What do you do when you find yourself in the same room with a legend? There are only two options: 1) You maintain your cool, stuffing your absurd, unconditional admiration for your subject deep into your bowels where it can’t possibly escape, even as hot wind or worse; 2) You let it out and make an absolute ass of yourself, cursing your future with ‘Nam-like flashbacks of the event.
I’m lucky to have found myself in conversations with several personal legends. Sometimes I’m cool. Sometimes I’m the ass.
When Quentin Tarantino was twenty, nearly a decade before he would helm Reservoir Dogs, he talked his way into the office of John Milius, who was riding mighty after the recent success of Conan the Barbarian. Tarantino got there by telling Milius’ assistant that he was writing a book, but that conversation nabbed him another chance at a chat with Milius on the set of Uncommon Valor.
Earlier this month, Tarantino made part of the 1982 interview available on his New Beverly Cinema website. It’s everything you might imagine it to be — fannish and feverish — and an absolute must-read. Tarantino is clearly enamored with Milius, and he should be. In addition to Conan the Barbarian (which forever reinvented the image of Robert E. Howard’s muscle-bound titan thanks to its strict adherence to the paintings of Frank Frazetta, and launched the action blockbuster career of Arnold Schwarzenegger), Milius is responsible for an array of machismo driven cinema: Dillinger, Big Wednesday, Apocalypse Now, Magnum Force, Jeremiah Johnson, Evel Knievel, and The Devil’s Eight. Plus, he played a role in birthing Robert Shaw’s iconic USS Indianapolis speech in Jaws. So, yeah, legend.
Tarantino begins the interview firmly establishing himself as a devotee of Milius. He gets things rolling by complimenting the director on his screenplay for The Life and Times of Judge Roy Bean, and Milius graciously accepts the compliment but also emphatically states his script is superior to the film John Huston made. At that point, Tarantino gets right to it, massaging Milius into revealing how he would have directed the film instead.
Milius happily obliges:
“It would have been a lot different! The movie now is kinda’ a poor man’s ‘Butch Cassidy [and the Sundance Kid]’ or something… it’s a very kind of fritzy, almost I hate to say it, a Beverly Hills western. There’s a feeling to it now that wasn’t there originally. It’s a much stronger movie in the screenplay.”
From there, the two discuss the Milius movie that never was, and how Paul Newman got in the way of the gritty reality the writer was trying to achieve. The conversation flows naturally, but with purpose. Tarantino is not looking to stroke ego. He wants to know how “Mr. Macho” reflects on his perception.
No critic, including me, can describe Milius without also discussing machismo. Milius is not surprised by how others react to his movies, but he also believes film writers lazily rely on assumptions established by the previous guard. “Machismo” gets planted early, and it sticks. Is shaking the concept the responsibility of the director, or the person doomed to illuminate his work?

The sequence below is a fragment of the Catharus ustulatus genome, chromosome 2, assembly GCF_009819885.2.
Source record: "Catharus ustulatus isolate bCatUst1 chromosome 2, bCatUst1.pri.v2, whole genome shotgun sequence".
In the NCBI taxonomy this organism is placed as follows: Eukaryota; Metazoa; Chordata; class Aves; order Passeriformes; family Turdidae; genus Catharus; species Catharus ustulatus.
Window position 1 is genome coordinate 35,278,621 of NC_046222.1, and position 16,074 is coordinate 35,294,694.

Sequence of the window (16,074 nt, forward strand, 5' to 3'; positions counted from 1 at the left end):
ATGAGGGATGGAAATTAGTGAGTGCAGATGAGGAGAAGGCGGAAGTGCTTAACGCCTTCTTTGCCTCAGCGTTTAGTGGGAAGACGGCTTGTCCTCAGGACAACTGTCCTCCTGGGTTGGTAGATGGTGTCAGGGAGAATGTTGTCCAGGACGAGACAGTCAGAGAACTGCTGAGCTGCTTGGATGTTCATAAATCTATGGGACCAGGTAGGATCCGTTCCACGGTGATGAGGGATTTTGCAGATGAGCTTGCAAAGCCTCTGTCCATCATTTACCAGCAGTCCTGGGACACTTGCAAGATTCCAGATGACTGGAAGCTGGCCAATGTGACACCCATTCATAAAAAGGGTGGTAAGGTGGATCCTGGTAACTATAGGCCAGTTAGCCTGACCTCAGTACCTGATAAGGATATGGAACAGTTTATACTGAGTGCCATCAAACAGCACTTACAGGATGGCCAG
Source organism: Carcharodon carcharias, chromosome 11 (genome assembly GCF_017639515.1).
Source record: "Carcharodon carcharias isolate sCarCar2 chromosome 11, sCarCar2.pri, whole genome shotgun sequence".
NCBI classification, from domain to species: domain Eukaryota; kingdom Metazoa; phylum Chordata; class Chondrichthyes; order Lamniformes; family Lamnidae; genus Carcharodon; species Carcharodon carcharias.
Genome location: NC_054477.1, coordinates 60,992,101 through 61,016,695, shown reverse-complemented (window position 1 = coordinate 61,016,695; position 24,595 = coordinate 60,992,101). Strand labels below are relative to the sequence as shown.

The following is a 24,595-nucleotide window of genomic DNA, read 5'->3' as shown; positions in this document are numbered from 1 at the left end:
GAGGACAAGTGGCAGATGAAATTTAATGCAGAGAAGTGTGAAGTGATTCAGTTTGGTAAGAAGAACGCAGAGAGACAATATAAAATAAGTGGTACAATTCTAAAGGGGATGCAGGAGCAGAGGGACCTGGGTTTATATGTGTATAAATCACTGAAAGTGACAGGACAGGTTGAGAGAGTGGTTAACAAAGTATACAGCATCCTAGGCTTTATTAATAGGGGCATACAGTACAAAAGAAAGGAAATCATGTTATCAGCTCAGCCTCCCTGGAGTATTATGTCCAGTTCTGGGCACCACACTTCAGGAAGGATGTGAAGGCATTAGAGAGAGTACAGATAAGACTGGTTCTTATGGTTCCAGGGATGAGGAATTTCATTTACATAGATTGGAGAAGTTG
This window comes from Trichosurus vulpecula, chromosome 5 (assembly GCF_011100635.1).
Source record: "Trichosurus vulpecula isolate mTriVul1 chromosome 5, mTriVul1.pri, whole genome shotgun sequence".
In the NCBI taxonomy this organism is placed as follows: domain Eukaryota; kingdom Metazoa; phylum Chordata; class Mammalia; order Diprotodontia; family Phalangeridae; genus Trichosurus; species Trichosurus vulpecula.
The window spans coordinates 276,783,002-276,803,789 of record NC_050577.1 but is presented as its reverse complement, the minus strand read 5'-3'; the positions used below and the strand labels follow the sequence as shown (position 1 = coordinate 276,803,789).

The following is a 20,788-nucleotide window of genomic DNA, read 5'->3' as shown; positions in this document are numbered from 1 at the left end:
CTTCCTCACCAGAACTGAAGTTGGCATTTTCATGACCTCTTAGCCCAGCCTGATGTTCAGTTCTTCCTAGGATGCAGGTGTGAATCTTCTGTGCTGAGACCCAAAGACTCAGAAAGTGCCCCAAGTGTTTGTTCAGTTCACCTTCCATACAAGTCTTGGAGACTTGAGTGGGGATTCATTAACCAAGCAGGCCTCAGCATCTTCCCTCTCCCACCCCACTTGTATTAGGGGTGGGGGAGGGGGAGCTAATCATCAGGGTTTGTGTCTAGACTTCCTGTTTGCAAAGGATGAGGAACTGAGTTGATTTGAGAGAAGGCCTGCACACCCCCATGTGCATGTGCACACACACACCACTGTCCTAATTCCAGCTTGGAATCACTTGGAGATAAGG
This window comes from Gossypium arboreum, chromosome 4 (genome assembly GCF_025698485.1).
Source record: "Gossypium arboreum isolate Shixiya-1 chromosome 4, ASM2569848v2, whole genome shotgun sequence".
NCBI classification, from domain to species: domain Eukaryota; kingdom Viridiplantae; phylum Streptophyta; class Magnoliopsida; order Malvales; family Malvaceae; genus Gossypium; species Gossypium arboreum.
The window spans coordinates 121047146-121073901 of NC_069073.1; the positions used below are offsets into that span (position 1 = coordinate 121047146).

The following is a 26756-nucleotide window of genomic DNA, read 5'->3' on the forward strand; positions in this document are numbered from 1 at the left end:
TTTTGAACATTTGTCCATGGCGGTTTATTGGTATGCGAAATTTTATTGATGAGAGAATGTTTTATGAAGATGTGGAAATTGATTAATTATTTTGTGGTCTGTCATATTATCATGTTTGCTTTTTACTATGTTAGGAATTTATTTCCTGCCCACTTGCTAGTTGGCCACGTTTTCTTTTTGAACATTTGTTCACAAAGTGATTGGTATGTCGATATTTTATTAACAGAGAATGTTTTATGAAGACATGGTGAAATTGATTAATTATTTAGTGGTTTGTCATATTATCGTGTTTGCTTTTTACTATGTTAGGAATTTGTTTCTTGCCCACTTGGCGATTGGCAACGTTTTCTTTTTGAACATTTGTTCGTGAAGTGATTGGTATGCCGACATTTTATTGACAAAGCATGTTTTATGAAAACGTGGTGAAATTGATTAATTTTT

Sticking with The Life and Times of Judge Roy Bean, Tarantino challenges Milius as a chauvinist by labeling the script as romantic, pointing to three specific sequences:
“First there’s the way he feels and speaks about Lily Langtry (the famous stage actress he loves from afar), then there’s the scene in the desert with Maria Elena (Victoria Principal). And he asks her what she wants? And she says, I’d like a box you open it and it makes song. He says, Ya’ mean a music box? Why I’d get ya’ a pipe organ! Then he sings “The Yellow Rose of Texas” to her. He’s old and crusty, but in his own way romantic and eloquent.”
Milius concurs, stating that all of his films are filled with “rapid romanticism.” Tarantino rolls with it, continuing to listen to how Milius’ script for The Life and Times of Judge Roy Bean was better than the film we got. They go back and forth for a bit on the heart beating beneath all the violence, but Tarantino offers another provocation.
Jumping over to Dillinger, Tarantino tells Milius that the only scene in the whole film that doesn’t work is the romantic montage between Warren Oates and Michelle Phillips, which lands with a thud in the middle. He tells Milius that the sequence plays as if his heart wasn’t in it, and the director takes it. When Tarantino says Phillips defending her man with a Tommy Gun during the climax to be the more passionate incident, Milius agrees. Loyalty being the most romantic action of all, and this notion would later infect Tarantino’s Pulp Fiction, where he would insert Milius’ “if people are loyal to each other, that’s very meaningful” directly into the mouth of Vincent Vega (John Travolta).
This chunk of the discussion concludes with the two celebrating the greatness of William Smith, whom Milius contemplates as a possibly better choice for Dillinger. Whatever. He got the man to be Conan’s dad, and that’s all kinds of perfect.
What you see in this brief exchange are two guys who love talking about movies. Tarantino wants in on the meat of his favorite films, and Milius serves him a plate of bloody steak because the kid doesn’t merely deliver praise. The difficulty of so many interviews occurs when you come supplied with questions. You need them, but keep them in your back pocket. The conversation is the point. You have to go where it goes.
Tarantino is a man on a mission. This twenty-year-old wants in on the craft. Milius is willing, and game recognizes game. The kid wouldn’t have found his way into a part-two through fawning or a wedged agenda. Tarantino got the gold because he met Milius’ passion with his own, had a point of view apart from Milius, and didn’t brown-nose his way into pap responses.
Now, we wait for Tarantino to post the rest of this epic chat.